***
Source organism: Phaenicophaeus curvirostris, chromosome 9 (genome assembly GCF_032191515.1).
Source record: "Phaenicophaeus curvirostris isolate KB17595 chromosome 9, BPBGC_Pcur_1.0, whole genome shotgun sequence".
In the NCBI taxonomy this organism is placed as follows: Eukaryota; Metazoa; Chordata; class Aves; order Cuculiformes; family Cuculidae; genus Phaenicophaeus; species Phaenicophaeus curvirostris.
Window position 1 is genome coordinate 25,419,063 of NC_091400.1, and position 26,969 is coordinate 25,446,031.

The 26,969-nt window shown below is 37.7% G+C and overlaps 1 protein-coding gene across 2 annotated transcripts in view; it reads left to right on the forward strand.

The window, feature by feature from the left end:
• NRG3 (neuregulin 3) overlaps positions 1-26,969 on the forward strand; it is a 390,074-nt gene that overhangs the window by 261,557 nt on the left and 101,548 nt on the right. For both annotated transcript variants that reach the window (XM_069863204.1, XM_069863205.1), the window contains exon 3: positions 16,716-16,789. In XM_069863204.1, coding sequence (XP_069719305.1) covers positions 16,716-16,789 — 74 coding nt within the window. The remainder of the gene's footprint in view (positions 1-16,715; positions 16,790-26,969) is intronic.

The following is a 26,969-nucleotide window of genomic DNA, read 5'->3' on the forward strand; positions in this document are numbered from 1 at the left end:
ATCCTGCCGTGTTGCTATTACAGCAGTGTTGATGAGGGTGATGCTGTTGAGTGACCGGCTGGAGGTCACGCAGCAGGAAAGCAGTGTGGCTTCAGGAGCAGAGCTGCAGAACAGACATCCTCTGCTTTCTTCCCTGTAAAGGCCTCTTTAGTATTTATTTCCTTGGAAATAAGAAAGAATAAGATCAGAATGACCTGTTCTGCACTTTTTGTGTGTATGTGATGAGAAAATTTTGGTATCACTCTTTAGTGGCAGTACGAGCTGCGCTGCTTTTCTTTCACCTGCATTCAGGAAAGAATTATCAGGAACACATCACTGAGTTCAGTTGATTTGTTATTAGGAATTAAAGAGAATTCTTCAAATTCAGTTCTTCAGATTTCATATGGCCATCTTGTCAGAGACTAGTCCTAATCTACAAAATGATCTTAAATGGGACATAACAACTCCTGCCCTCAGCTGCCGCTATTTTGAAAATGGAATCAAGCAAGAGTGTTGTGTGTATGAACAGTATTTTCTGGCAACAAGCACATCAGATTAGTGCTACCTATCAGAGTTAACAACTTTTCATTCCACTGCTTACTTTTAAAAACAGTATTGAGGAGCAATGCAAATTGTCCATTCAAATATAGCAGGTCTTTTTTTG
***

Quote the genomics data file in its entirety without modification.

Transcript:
Source organism: Phaenicophaeus curvirostris, chromosome 9 (genome assembly GCF_032191515.1).
Source record: "Phaenicophaeus curvirostris isolate KB17595 chromosome 9, BPBGC_Pcur_1.0, whole genome shotgun sequence".
In the NCBI taxonomy this organism is placed as follows: Eukaryota; Metazoa; Chordata; class Aves; order Cuculiformes; family Cuculidae; genus Phaenicophaeus; species Phaenicophaeus curvirostris.
Window position 1 is genome coordinate 25,419,063 of NC_091400.1, and position 26,969 is coordinate 25,446,031.

The 26,969-nt window shown below is 37.7% G+C and overlaps 1 protein-coding gene across 2 annotated transcripts in view; it reads left to right on the forward strand.

The window, feature by feature from the left end:
• NRG3 (neuregulin 3) overlaps positions 1-26,969 on the forward strand; it is a 390,074-nt gene that overhangs the window by 261,557 nt on the left and 101,548 nt on the right. For both annotated transcript variants that reach the window (XM_069863204.1, XM_069863205.1), the window contains exon 3: positions 16,716-16,789. In XM_069863204.1, coding sequence (XP_069719305.1) covers positions 16,716-16,789 — 74 coding nt within the window. The remainder of the gene's footprint in view (positions 1-16,715; positions 16,790-26,969) is intronic.

The following is a 26,969-nucleotide window of genomic DNA, read 5'->3' on the forward strand; positions in this document are numbered from 1 at the left end:
ATCCTGCCGTGTTGCTATTACAGCAGTGTTGATGAGGGTGATGCTGTTGAGTGACCGGCTGGAGGTCACGCAGCAGGAAAGCAGTGTGGCTTCAGGAGCAGAGCTGCAGAACAGACATCCTCTGCTTTCTTCCCTGTAAAGGCCTCTTTAGTATTTATTTCCTTGGAAATAAGAAAGAATAAGATCAGAATGACCTGTTCTGCACTTTTTGTGTGTATGTGATGAGAAAATTTTGGTATCACTCTTTAGTGGCAGTACGAGCTGCGCTGCTTTTCTTTCACCTGCATTCAGGAAAGAATTATCAGGAACACATCACTGAGTTCAGTTGATTTGTTATTAGGAATTAAAGAGAATTCTTCAAATTCAGTTCTTCAGATTTCATATGGCCATCTTGTCAGAGACTAGTCCTAATCTACAAAATGATCTTAAATGGGACATAACAACTCCTGCCCTCAGCTGCCGCTATTTTGAAAATGGAATCAAGCAAGAGTGTTGTGTGTATGAACAGTATTTTCTGGCAACAAGCACATCAGATTAGTGCTACCTATCAGAGTTAACAACTTTTCATTCCACTGCTTACTTTTAAAAACAGTATTGAGGAGCAATGCAAATTGTCCATTCAAATATAGCAGGTCTTTTTTTG